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Hyundai Santa Fe V6 Roadtest

A young oriental man made his way over to the test car and with a number of signs, the international language, indicated a wish to speak to me. With a slight but gracious nod of his head, he assembled an inscrutable expression and waited patiently while I lowered the window. "Mine if I take a screw, mate? My ole man is after one of these."

Perhaps I should point out that I live close to a large Korean community amongst whom the younger members have acquired from their reading of East Ender's scripts in Eng. Lit. a passably authentic London dialect, which helps them survive in the urban jungle what is known on the street as New Malden. Aye. Anyway, that my mate's ole man was up for a Santa Fe was a right result for the local dealer. Most of the Korean's round here big it up in Beemas and Mercs, and appear to have blown out the cheap and cheerful products from their home country.

But the Hyundai Santa Fe is about as Pacific Rim as Harry Redknapp. Styled in America, it's fitted with a Porsche-designed gearbox and an Austrian-developed four-wheel-drive system. However, the price is most definitely Korean and the range-topping, 2.7-litre V6 at just £17,999 makes its mainstream competitors look greedy.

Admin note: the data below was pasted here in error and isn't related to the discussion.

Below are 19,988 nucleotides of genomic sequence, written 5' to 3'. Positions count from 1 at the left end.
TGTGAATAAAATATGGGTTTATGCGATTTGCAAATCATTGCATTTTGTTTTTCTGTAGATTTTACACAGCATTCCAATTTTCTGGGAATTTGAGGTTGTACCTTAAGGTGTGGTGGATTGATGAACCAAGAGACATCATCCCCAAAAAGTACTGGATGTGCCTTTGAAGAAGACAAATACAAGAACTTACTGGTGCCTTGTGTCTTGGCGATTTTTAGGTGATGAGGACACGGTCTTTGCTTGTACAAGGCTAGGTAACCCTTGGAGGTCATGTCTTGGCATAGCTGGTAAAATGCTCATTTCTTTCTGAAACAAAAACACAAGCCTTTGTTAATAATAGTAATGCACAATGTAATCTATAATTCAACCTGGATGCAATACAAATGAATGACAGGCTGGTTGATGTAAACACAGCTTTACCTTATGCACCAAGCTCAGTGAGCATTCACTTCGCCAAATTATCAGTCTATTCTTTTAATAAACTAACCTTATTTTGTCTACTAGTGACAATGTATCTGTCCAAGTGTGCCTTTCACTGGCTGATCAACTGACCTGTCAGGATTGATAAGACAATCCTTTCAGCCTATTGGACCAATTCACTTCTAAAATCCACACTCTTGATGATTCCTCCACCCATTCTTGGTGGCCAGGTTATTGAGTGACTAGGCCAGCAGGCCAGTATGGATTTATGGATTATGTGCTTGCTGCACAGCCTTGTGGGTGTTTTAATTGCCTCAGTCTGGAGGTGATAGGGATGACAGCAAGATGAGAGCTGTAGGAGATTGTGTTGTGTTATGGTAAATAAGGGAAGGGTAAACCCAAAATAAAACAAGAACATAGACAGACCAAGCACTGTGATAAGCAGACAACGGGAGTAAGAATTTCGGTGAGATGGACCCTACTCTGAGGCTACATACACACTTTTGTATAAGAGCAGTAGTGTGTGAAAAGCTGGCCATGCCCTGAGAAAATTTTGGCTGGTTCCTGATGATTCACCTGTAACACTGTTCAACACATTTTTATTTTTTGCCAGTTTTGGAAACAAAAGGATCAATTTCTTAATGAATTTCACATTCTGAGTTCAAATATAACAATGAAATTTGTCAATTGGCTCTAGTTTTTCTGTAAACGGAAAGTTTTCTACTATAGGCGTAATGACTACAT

And our local ex-pat Koreans, in their pricey German status symbols, don't know what they're missing. Possibly not the world's leading off-roader, the 4x4 Santa Fe can nonetheless readily mix it with the likes of the RAV4, Freelander and the new Ford Maverick.

Offering a full-blown specification at the kick-off price of most of its rivals, the V6 Santa Fe deserves to be taken seriously. And unlike some of the other offerings from Pacific Rim companies, it does not look like a poor relation when stood alongside the market leaders. It looks substantial, aggressive in the manner of the SUV genre, and able to hold its own in the most crucial arena - the prep-school gates.